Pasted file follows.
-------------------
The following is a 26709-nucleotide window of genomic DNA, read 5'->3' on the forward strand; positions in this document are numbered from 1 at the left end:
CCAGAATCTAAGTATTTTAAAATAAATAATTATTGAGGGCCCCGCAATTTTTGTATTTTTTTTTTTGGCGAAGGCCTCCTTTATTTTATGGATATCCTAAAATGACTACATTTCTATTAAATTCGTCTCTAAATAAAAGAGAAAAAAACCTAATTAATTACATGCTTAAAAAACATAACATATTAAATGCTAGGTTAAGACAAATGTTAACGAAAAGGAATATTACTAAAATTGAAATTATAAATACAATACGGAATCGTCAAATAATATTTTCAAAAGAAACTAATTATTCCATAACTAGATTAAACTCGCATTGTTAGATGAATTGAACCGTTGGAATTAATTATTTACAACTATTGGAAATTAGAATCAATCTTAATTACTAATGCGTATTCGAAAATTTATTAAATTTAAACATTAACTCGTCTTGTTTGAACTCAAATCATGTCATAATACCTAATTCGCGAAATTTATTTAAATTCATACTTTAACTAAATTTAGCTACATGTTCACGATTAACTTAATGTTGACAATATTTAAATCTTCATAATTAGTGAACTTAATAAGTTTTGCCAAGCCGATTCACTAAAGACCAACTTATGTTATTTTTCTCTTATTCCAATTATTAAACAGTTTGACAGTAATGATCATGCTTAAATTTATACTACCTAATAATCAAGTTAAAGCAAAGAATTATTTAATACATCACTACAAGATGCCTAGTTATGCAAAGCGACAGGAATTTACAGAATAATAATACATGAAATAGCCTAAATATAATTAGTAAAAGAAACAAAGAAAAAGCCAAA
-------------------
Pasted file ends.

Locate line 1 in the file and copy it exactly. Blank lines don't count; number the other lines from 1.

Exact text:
The following is a 26709-nucleotide window of genomic DNA, read 5'->3' on the forward strand; positions in this document are numbered from 1 at the left end: